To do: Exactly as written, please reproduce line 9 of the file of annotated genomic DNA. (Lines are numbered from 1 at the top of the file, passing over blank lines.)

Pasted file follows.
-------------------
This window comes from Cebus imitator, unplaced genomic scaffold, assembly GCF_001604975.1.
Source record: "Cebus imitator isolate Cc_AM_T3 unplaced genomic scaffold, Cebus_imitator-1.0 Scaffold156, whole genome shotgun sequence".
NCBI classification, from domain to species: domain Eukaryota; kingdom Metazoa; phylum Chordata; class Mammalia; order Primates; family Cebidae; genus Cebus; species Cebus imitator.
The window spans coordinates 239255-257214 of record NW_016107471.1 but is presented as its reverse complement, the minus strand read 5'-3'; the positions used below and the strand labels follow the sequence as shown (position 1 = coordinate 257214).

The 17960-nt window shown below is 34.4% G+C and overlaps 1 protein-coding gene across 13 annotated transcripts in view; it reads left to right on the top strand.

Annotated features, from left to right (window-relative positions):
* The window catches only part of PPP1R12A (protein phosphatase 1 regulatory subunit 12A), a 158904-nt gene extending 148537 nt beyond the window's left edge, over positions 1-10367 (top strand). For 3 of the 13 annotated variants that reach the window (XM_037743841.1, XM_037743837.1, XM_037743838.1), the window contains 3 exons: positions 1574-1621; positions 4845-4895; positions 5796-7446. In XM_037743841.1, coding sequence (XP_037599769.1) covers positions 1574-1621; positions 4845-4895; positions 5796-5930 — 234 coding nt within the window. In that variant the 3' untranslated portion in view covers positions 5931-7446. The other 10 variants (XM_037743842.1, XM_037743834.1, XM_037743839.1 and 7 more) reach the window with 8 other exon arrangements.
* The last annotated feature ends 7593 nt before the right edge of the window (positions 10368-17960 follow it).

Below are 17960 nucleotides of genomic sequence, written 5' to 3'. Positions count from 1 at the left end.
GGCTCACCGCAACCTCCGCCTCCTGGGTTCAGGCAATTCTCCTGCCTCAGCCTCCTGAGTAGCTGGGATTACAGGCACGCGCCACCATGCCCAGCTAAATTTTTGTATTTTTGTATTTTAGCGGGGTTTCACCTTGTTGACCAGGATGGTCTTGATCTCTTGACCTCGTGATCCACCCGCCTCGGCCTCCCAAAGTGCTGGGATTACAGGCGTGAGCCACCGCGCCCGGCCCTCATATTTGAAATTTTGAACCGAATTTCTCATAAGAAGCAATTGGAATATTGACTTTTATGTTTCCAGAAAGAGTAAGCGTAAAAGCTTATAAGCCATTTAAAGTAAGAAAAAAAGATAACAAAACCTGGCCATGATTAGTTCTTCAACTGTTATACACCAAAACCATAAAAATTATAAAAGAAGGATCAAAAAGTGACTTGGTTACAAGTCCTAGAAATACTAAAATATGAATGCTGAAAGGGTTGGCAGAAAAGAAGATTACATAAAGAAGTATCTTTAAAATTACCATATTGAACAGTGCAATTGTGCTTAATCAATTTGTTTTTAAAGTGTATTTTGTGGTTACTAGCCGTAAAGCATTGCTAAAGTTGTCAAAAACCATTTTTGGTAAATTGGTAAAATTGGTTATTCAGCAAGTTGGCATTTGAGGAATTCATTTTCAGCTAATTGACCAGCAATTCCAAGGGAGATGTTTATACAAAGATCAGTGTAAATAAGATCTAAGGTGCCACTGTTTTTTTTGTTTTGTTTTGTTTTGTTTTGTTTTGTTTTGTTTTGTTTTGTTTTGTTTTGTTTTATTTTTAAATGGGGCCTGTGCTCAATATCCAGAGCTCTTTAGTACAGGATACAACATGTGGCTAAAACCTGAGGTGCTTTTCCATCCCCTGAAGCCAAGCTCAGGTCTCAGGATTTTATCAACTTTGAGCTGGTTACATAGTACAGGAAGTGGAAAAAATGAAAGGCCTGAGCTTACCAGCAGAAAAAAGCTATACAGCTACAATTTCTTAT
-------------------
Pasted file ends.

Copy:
Below are 17960 nucleotides of genomic sequence, written 5' to 3'. Positions count from 1 at the left end.